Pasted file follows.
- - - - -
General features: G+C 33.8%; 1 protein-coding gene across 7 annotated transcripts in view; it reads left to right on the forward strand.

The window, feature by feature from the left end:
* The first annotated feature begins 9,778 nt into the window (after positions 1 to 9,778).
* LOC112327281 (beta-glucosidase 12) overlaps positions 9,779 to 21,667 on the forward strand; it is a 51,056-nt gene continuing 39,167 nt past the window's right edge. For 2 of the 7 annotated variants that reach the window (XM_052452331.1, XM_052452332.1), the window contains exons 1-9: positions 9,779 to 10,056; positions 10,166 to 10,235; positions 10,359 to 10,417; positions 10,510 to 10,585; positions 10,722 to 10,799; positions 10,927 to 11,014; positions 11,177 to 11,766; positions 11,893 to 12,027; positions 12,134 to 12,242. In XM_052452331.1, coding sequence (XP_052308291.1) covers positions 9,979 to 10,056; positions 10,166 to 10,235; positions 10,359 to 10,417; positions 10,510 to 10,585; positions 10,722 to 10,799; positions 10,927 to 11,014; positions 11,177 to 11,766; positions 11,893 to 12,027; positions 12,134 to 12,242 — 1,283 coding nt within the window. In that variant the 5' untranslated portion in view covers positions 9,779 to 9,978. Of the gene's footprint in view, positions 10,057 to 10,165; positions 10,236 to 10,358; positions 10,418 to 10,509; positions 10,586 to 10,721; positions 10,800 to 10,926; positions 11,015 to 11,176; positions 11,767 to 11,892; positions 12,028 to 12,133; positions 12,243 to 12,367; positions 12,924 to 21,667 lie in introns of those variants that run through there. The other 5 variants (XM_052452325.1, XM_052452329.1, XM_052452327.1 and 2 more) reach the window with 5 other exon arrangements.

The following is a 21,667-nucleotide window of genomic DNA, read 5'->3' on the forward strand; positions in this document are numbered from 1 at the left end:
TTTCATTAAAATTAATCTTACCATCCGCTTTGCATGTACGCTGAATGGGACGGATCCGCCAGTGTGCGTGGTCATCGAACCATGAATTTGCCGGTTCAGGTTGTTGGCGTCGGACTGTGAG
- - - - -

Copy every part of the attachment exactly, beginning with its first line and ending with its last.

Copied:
General features: G+C 33.8%; 1 protein-coding gene across 7 annotated transcripts in view; it reads left to right on the forward strand.

The window, feature by feature from the left end:
* The first annotated feature begins 9,778 nt into the window (after positions 1 to 9,778).
* LOC112327281 (beta-glucosidase 12) overlaps positions 9,779 to 21,667 on the forward strand; it is a 51,056-nt gene continuing 39,167 nt past the window's right edge. For 2 of the 7 annotated variants that reach the window (XM_052452331.1, XM_052452332.1), the window contains exons 1-9: positions 9,779 to 10,056; positions 10,166 to 10,235; positions 10,359 to 10,417; positions 10,510 to 10,585; positions 10,722 to 10,799; positions 10,927 to 11,014; positions 11,177 to 11,766; positions 11,893 to 12,027; positions 12,134 to 12,242. In XM_052452331.1, coding sequence (XP_052308291.1) covers positions 9,979 to 10,056; positions 10,166 to 10,235; positions 10,359 to 10,417; positions 10,510 to 10,585; positions 10,722 to 10,799; positions 10,927 to 11,014; positions 11,177 to 11,766; positions 11,893 to 12,027; positions 12,134 to 12,242 — 1,283 coding nt within the window. In that variant the 5' untranslated portion in view covers positions 9,779 to 9,978. Of the gene's footprint in view, positions 10,057 to 10,165; positions 10,236 to 10,358; positions 10,418 to 10,509; positions 10,586 to 10,721; positions 10,800 to 10,926; positions 11,015 to 11,176; positions 11,767 to 11,892; positions 12,028 to 12,133; positions 12,243 to 12,367; positions 12,924 to 21,667 lie in introns of those variants that run through there. The other 5 variants (XM_052452325.1, XM_052452329.1, XM_052452327.1 and 2 more) reach the window with 5 other exon arrangements.

The following is a 21,667-nucleotide window of genomic DNA, read 5'->3' on the forward strand; positions in this document are numbered from 1 at the left end:
TTTCATTAAAATTAATCTTACCATCCGCTTTGCATGTACGCTGAATGGGACGGATCCGCCAGTGTGCGTGGTCATCGAACCATGAATTTGCCGGTTCAGGTTGTTGGCGTCGGACTGTGAG